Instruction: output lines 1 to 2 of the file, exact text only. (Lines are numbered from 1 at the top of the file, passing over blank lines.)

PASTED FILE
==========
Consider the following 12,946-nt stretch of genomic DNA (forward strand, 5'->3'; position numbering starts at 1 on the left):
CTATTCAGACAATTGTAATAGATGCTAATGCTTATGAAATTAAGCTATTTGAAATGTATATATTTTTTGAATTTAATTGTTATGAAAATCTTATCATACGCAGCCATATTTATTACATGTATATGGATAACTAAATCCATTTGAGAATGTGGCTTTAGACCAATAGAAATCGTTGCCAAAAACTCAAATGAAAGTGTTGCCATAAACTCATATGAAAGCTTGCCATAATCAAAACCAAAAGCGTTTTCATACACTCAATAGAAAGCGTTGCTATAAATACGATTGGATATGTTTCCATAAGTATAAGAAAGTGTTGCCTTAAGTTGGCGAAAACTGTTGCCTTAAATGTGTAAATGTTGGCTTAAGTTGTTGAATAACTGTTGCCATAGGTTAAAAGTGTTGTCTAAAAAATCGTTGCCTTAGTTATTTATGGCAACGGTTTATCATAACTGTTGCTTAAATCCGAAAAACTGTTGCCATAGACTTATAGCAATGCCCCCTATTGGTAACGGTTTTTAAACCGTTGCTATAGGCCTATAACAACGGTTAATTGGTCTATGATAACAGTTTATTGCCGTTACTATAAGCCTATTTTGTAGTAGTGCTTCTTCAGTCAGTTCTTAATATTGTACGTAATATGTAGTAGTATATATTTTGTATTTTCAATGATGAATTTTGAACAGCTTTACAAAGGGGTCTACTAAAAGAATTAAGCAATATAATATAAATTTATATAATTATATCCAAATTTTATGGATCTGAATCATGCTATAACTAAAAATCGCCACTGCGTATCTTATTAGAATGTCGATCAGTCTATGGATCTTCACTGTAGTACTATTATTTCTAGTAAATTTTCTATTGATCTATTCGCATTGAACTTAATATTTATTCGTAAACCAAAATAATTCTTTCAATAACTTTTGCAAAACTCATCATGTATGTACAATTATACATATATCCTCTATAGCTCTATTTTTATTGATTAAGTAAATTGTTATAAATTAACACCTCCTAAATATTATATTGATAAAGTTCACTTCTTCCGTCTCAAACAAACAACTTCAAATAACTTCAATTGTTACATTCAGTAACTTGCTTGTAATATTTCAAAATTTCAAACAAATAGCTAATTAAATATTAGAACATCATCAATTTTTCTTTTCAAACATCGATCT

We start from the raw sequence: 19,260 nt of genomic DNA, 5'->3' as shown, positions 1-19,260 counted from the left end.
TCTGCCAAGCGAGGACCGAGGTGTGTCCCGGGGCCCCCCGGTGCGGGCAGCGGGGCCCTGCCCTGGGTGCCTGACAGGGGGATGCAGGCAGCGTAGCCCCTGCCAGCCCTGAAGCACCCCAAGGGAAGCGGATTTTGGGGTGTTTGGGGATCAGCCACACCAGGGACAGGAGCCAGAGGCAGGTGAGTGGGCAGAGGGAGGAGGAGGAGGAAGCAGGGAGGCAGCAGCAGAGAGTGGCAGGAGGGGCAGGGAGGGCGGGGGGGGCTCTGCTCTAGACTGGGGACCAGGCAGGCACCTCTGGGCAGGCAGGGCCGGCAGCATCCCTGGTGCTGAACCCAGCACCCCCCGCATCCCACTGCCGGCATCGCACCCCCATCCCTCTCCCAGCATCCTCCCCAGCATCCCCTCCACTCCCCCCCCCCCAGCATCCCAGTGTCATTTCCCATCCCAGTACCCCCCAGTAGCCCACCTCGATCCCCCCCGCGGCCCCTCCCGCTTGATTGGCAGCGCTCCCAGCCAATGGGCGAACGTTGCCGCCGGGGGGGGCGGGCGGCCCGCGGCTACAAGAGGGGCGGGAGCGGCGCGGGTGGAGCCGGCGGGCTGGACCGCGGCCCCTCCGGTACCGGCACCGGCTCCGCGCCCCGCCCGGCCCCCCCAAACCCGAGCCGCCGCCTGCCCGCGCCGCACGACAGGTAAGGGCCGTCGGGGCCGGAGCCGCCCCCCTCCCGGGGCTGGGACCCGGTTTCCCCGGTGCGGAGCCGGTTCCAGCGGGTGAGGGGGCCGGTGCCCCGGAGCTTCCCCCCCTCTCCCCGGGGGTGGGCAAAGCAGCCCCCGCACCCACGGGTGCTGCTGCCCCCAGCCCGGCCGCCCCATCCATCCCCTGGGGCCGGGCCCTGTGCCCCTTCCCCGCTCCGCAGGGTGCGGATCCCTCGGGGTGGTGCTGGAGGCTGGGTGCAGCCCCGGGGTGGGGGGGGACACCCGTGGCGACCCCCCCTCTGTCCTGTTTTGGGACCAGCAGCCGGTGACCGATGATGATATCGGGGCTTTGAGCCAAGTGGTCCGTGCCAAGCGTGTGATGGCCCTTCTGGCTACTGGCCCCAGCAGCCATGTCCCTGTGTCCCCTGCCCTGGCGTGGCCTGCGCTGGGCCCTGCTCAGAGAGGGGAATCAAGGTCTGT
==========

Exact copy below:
Consider the following 12,946-nt stretch of genomic DNA (forward strand, 5'->3'; position numbering starts at 1 on the left):
CTATTCAGACAATTGTAATAGATGCTAATGCTTATGAAATTAAGCTATTTGAAATGTATATATTTTTTGAATTTAATTGTTATGAAAATCTTATCATACGCAGCCATATTTATTACATGTATATGGATAACTAAATCCATTTGAGAATGTGGCTTTAGACCAATAGAAATCGTTGCCAAAAACTCAAATGAAAGTGTTGCCATAAACTCATATGAAAGCTTGCCATAATCAAAACCAAAAGCGTTTTCATACACTCAATAGAAAGCGTTGCTATAAATACGATTGGATATGTTTCCATAAGTATAAGAAAGTGTTGCCTTAAGTTGGCGAAAACTGTTGCCTTAAATGTGTAAATGTTGGCTTAAGTTGTTGAATAACTGTTGCCATAGGTTAAAAGTGTTGTCTAAAAAATCGTTGCCTTAGTTATTTATGGCAACGGTTTATCATAACTGTTGCTTAAATCCGAAAAACTGTTGCCATAGACTTATAGCAATGCCCCCTATTGGTAACGGTTTTTAAACCGTTGCTATAGGCCTATAACAACGGTTAATTGGTCTATGATAACAGTTTATTGCCGTTACTATAAGCCTATTTTGTAGTAGTGCTTCTTCAGTCAGTTCTTAATATTGTACGTAATATGTAGTAGTATATATTTTGTATTTTCAATGATGAATTTTGAACAGCTTTACAAAGGGGTCTACTAAAAGAATTAAGCAATATAATATAAATTTATATAATTATATCCAAATTTTATGGATCTGAATCATGCTATAACTAAAAATCGCCACTGCGTATCTTATTAGAATGTCGATCAGTCTATGGATCTTCACTGTAGTACTATTATTTCTAGTAAATTTTCTATTGATCTATTCGCATTGAACTTAATATTTATTCGTAAACCAAAATAATTCTTTCAATAACTTTTGCAAAACTCATCATGTATGTACAATTATACATATATCCTCTATAGCTCTATTTTTATTGATTAAGTAAATTGTTATAAATTAACACCTCCTAAATATTATATTGATAAAGTTCACTTCTTCCGTCTCAAACAAACAACTTCAAATAACTTCAATTGTTACATTCAGTAACTTGCTTGTAATATTTCAAAATTTCAAACAAATAGCTAATTAAATATTAGAACATCATCAATTTTTCTTTTCAAACATCGATCT